#in the Media
#in the Media
5/30/2024 12:00:00 AM
#in the media

Market Watch: Global demand for electricity soars with rise of AI and EVs - who will pay?

Electric power consumption is expected to soar in the next few years. What will increased demand mean for share market investors?
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“I’m not sure that the average person is aware how much more electricity we’re going to need over the next five to 10 years as we transition away from traditional fossil fuels,” says Pie Funds Chief Investment Officer Mike Taylor.

“Not to mention the impact that AI will have on the electricity demand.”

It was probably more understood that if the entire car fleet went electric, we’d need a lot of power. But while the world has raced to adopt AI in the past two years, the amount of electricity that must be generated to power it was not so well-understood, he said.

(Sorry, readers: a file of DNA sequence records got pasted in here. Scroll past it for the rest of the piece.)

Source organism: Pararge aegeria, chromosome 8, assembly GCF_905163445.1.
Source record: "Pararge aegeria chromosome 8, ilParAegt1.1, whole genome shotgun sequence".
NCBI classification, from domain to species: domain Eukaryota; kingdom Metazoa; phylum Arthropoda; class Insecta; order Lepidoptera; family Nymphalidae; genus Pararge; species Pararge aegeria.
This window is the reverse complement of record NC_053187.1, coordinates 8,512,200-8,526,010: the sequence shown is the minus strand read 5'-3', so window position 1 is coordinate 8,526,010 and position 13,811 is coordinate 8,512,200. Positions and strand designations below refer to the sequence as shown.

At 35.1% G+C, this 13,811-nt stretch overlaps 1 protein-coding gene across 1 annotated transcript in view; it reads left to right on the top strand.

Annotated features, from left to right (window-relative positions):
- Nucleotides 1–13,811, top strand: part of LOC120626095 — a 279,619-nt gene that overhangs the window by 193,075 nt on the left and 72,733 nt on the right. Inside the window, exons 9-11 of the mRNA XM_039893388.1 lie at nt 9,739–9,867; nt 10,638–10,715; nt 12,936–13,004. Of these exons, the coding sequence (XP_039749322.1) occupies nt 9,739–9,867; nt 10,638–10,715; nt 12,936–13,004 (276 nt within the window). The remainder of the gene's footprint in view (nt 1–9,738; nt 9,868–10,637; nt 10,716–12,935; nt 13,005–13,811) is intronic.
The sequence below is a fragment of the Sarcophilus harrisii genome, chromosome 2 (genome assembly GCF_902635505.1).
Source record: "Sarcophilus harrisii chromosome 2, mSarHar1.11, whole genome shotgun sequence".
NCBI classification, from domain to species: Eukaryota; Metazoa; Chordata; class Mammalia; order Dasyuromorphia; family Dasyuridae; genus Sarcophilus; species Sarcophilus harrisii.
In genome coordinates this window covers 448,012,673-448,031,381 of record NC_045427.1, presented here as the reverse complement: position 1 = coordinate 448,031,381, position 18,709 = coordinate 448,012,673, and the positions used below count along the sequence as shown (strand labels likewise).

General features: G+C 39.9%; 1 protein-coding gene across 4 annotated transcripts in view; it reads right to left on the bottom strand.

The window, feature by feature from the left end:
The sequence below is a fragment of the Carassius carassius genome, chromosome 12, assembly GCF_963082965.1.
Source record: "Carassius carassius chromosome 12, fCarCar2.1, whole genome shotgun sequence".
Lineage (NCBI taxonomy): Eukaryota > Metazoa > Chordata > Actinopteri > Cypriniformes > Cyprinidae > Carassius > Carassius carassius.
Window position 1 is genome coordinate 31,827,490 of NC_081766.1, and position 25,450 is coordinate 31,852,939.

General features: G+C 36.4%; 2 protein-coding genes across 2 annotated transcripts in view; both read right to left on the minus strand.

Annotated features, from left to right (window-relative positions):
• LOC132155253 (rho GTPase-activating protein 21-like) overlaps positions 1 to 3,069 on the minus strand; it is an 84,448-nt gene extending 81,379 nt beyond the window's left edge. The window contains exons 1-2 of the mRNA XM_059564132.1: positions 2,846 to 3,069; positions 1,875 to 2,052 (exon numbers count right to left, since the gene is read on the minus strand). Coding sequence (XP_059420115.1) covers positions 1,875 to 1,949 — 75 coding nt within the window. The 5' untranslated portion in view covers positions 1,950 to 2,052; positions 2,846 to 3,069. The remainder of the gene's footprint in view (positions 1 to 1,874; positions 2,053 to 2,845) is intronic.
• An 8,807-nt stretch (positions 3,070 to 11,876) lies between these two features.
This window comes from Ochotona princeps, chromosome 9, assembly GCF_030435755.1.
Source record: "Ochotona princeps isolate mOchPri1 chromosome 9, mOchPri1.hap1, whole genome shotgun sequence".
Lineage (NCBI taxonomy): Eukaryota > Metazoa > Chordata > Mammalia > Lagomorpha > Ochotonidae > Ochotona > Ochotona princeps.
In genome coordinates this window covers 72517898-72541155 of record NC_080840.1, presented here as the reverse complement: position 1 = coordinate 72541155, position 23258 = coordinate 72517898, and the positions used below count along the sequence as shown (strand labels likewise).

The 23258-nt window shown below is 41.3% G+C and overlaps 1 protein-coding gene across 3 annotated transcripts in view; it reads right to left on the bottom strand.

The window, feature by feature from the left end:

“A really simple way to think about it is if you look at an average Google search and the energy consumption for that versus an AI Chat GPT search, the AI search requires 10 times as much power or energy as a regular Google search,” Taylor said.

There had been an explosion of growth for data centres, he said.

“Where all this work goes on in the background is on servers and data centres.”

If we look at the US as an example, data centres currently consume about 3 per cent of their overall power - by 2030 this is estimated to be 7 per cent of power, Taylor said.